Marvel’s TV Head Explains Why Now Is the Time for X-Men’s ’90s Throwback

Marvel’s TV Head Explains Why Now Is the Time for X-Men’s ’90s Throwback

X-Men is a comics franchise defined by its evolution. There are few others like it that can be so defined by multiple foundational eras of fandom-shaping periods, from its classics, to Chris Claremont’s reign, to New X-Men, and even all the way to the gates of Krakoa. But for mutantkind, the ‘90s will almost always be back in style.

A period of great transition after Claremont’s run on Uncanny X-Men came to an abrupt end, the ‘90s reshaped the X-Men not just across comics—where they, with new teams, new styles, and new directions for this bigger, bolder age of x-cess, shot to heights of popularity the franchise had never seen before—but for the first time in mediums beyond the page. Trading cards covered in the artistry of Jim Lee defined the collection for thousands of people, and introduced mutants big and small to new audiences. The franchise took its first hesitant steps to live action mediums, stumbling at first in 1996 with the television pilot Generation X, and then with the transition into the 21st century with 2000’s genre-reshaping X-Men movie. And then, of course, there was one adaptation that still, 30 years later, is reshaping mutants and their fans past and present: X-Men: The Animated Series.

“That era, that ‘70s through the ‘90s era of X-Men, that was the era that spoke to me personally the most and influenced so many others,” Brad Winderbaum, executive producer on the upcoming continuation of that legendary animated series, X-Men ‘97, as well as Marvel Studios’ head of TV, streaming, and animation, recently told io9 over video chat. “That was the Chris Claremont era, Dave Cockrum, John Byrne, Jim Lee—those styles are embedded in our minds. I would say even the original Bryan Singer X-Men films, even the costumes are a reaction to that style. They were different, they’re still [in reaction to that], it’s part of the cultural conversation.”

This has meant Marvel has returned to this definitive period over and over, in an attempt to entice the legacy of the ‘90s and its various X-Fandoms back to the source material. There have been comic book riffs on the X-Men: The Animated Series team and style, from continuations to an alternate re-imagining of the recent Krakoa era—and now once again in the comics as the X-Men prepare for yet another new age, one of the new teams takes heavy inspiration from the lineup of the classic show. And then there is, of course, X-Men ‘97 itself, directly picking up where the series left off, nearly 30 years after it came to an end.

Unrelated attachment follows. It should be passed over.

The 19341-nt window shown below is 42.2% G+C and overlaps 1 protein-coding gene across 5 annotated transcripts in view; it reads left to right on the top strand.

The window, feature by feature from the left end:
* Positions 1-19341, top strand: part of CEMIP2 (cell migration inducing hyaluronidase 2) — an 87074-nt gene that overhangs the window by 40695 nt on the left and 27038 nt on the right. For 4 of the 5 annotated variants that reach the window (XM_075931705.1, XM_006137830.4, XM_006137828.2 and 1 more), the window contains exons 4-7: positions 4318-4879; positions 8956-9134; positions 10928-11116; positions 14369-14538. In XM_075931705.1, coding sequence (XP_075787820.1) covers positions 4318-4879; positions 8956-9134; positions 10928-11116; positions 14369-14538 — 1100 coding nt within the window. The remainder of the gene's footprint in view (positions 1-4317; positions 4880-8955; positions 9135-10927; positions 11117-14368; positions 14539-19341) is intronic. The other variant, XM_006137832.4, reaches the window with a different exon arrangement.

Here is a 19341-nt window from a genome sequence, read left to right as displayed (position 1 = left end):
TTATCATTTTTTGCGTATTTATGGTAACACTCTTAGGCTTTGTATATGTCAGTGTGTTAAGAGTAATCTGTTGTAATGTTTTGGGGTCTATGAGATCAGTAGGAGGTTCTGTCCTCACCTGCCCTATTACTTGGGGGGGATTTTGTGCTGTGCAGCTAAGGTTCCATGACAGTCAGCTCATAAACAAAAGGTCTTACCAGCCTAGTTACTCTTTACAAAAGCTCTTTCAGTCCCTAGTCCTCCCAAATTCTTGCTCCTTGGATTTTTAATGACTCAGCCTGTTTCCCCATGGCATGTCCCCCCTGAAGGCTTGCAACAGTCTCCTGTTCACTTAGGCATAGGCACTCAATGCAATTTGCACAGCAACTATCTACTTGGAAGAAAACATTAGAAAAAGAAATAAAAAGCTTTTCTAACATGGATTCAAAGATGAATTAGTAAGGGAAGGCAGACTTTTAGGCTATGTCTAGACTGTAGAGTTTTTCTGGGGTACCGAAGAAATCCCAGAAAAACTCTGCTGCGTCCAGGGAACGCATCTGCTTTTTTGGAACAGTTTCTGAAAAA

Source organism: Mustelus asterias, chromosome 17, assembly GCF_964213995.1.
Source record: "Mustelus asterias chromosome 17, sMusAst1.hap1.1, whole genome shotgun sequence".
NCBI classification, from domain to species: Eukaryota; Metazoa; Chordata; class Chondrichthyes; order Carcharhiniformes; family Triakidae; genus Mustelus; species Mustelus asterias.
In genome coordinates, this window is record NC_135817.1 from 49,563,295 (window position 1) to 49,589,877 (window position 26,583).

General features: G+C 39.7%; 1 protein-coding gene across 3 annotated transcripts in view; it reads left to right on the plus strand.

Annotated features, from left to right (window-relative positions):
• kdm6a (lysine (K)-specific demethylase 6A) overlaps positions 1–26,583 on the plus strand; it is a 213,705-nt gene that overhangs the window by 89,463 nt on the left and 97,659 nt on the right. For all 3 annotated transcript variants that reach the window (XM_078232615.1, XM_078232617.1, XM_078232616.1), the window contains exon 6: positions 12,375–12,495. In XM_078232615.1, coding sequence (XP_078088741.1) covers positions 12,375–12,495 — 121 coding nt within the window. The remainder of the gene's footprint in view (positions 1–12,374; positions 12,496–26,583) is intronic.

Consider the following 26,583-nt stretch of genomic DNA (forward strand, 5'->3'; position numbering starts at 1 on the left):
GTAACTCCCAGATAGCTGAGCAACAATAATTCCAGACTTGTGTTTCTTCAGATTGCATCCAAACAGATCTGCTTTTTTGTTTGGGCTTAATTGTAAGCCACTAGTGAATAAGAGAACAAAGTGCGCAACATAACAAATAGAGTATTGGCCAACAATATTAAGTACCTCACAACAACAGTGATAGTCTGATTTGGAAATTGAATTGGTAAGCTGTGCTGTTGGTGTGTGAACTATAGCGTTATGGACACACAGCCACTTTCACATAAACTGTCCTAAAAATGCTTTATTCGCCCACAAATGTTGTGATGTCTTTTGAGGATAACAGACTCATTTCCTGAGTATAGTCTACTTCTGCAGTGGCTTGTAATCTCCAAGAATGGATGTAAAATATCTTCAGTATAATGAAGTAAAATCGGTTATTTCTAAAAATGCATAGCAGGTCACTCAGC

“It’s exciting to see that stuff on screen [again], and to see those characters come back around in publishing,” Winderbaum continued. “I think it’s because … we stand on the shoulders of giants here at [Marvel Studios]. It takes us three years to make two hours [of TV]—publishing it’s like, 80 books a month. They’re storytelling wizards. And we get to look at this entire history of incredible material, and see what inspires us, to make the projects we make.”

Much has been said over the years about the choices Marvel Cinematic Universe—and adaptations before it in the early aughts, X-Men included—has made while drawing source material from the comics. But Winderbaum believes that neither is beholden to the reach of the other, and that the relationship between comics and other mediums is more holistic, rather than necessarily mandated. “The conversation happens in both directions—they look at we do, we look at what they do, and we we love the same things. It’s certainly ‘One Marvel,’” Winderbaum concluded. “We were just out in New York last week, visiting the publishing team. They took us through all their plans in the next couple of years, and it’s blowing my mind that they’re able to have this level of creative output so consistently.”

“The comics are… I always say to fans of the MCU, whenever they’re like ‘When’s the next—when’s the next project comic out? What’s the next movie coming out?’ My answer is always ‘read the comics.’ Like, it’s in there, you’re going to get that, the stuff is out there that you’re going to love.”

X-Men ‘97 begins streaming on Disney+ with a two-episode premiere this Wednesday, March 20.

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